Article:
Original Sin: Why should we be punished for someone else's sin?

"How can any reasonable person accept the Catholic doctrine of ‘original sin.’ Why should we be punished for the alleged sins of others committed so long ago?"

Original Sin is the consequence of the sin of our first parents Adam and Eve. This sin involved their disobedience through pride in eating of the fruit of the Tree of Knowledge of Good and Evil located in the Garden of Eden (Gen. 3, 6).

Our first parents, Adam and Eve were endowed with various supernatural and preternatural gifts. By definition, a gift is something freely given that is not owed. The supernatural gifts were given by God to raise man above his nature so as to share in the divine life, to know and serve God far beyond his natural capacities, and to behold God in the Beatific Vision in the next world. They included sanctifying grace, the supernatural theological virtues of faith, hope and charity, the supernatural infused moral virtues of prudence, justice, fortitude and temperance, and the seven gifts of the Holy Spirit. Concomitant with sanctifying grace is Uncreated Grace, or the indwelling of the Blessed Trinity (St. John 14, 23). The preternatural gifts were given by God to perfect man as man, not actually to elevate him above his nature. These gifts included immortality, impassability, integrity and infused knowledge. Through natural generation, all these gifts were to be transmitted to the whole human race. By their disobedience, Adam and Eve lost them for themselves and hence for all future generations.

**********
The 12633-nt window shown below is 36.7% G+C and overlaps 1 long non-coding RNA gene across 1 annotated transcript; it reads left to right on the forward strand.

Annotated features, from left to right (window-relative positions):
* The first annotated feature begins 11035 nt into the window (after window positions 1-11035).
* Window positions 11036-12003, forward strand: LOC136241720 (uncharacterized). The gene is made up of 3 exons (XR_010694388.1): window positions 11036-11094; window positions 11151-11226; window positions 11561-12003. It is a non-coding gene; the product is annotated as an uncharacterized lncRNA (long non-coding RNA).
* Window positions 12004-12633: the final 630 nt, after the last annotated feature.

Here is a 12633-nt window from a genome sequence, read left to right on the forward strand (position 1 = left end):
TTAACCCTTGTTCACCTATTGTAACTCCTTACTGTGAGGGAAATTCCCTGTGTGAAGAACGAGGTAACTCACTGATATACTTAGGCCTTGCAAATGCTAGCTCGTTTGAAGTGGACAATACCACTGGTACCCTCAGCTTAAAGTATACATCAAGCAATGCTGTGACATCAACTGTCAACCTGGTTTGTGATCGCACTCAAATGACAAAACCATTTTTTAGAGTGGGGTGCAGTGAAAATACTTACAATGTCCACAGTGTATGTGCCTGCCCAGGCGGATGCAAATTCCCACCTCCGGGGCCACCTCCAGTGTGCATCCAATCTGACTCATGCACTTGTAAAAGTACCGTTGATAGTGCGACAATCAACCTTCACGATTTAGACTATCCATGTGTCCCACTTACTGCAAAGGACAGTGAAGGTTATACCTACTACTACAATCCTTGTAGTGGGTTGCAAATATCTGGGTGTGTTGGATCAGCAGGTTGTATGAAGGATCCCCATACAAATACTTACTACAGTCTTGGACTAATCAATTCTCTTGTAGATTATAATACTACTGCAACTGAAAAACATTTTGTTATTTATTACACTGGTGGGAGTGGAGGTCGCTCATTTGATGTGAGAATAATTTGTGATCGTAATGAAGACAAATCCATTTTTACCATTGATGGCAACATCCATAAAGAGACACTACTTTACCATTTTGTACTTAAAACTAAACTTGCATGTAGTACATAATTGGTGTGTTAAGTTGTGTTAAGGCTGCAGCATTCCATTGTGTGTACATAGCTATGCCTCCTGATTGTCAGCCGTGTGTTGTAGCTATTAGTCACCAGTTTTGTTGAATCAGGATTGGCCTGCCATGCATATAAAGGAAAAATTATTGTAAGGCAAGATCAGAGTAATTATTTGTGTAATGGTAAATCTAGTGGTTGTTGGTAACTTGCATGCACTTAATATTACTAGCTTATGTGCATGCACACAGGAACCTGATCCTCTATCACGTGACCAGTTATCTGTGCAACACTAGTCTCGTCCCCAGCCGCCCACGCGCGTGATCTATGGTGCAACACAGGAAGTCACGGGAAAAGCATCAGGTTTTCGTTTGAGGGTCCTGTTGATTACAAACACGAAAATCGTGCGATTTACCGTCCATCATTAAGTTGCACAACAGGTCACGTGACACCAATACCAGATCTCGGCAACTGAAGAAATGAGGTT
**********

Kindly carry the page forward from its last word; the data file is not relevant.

The loss of sanctifying grace is the greatest consequence of Original Sin. It carried with it the privation of the supernatural destiny God willed for humanity, that is, heaven, as well as concupiscence, or the rebellion of the lower appetites against reason and will. Man was also expelled from the Garden of Eden and became subject to sickness, suffering and death. Pain and sorrow in childbirth, together with subjection to the lust of men, were to be the special lot of women. The natural elements, plants and animals, were no longer subject to man, and a curse came upon the earth, hence, the necessity for sweat and hard labor (Gen. 3, 16-24).